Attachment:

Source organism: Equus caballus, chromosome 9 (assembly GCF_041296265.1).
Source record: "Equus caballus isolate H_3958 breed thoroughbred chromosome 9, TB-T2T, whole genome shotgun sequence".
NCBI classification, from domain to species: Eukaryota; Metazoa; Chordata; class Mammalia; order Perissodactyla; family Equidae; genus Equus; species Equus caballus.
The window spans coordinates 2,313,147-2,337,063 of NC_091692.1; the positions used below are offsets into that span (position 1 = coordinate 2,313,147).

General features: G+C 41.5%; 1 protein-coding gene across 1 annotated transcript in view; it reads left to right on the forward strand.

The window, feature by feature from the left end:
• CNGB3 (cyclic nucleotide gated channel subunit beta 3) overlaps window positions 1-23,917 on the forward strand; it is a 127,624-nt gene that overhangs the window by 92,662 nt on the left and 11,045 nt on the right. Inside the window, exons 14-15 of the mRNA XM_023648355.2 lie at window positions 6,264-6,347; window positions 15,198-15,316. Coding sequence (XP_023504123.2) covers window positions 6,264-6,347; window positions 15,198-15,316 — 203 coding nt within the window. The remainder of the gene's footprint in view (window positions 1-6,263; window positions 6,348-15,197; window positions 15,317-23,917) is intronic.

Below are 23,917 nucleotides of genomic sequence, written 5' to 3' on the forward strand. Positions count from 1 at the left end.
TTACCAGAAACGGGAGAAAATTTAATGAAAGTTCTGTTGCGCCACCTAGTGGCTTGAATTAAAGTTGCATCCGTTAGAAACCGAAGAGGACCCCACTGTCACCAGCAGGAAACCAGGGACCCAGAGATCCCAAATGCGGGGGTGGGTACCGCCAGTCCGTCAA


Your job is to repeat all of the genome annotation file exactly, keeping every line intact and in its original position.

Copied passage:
Source organism: Equus caballus, chromosome 9 (assembly GCF_041296265.1).
Source record: "Equus caballus isolate H_3958 breed thoroughbred chromosome 9, TB-T2T, whole genome shotgun sequence".
NCBI classification, from domain to species: Eukaryota; Metazoa; Chordata; class Mammalia; order Perissodactyla; family Equidae; genus Equus; species Equus caballus.
The window spans coordinates 2,313,147-2,337,063 of NC_091692.1; the positions used below are offsets into that span (position 1 = coordinate 2,313,147).

General features: G+C 41.5%; 1 protein-coding gene across 1 annotated transcript in view; it reads left to right on the forward strand.

The window, feature by feature from the left end:
• CNGB3 (cyclic nucleotide gated channel subunit beta 3) overlaps window positions 1-23,917 on the forward strand; it is a 127,624-nt gene that overhangs the window by 92,662 nt on the left and 11,045 nt on the right. Inside the window, exons 14-15 of the mRNA XM_023648355.2 lie at window positions 6,264-6,347; window positions 15,198-15,316. Coding sequence (XP_023504123.2) covers window positions 6,264-6,347; window positions 15,198-15,316 — 203 coding nt within the window. The remainder of the gene's footprint in view (window positions 1-6,263; window positions 6,348-15,197; window positions 15,317-23,917) is intronic.

Below are 23,917 nucleotides of genomic sequence, written 5' to 3' on the forward strand. Positions count from 1 at the left end.
TTACCAGAAACGGGAGAAAATTTAATGAAAGTTCTGTTGCGCCACCTAGTGGCTTGAATTAAAGTTGCATCCGTTAGAAACCGAAGAGGACCCCACTGTCACCAGCAGGAAACCAGGGACCCAGAGATCCCAAATGCGGGGGTGGGTACCGCCAGTCCGTCAA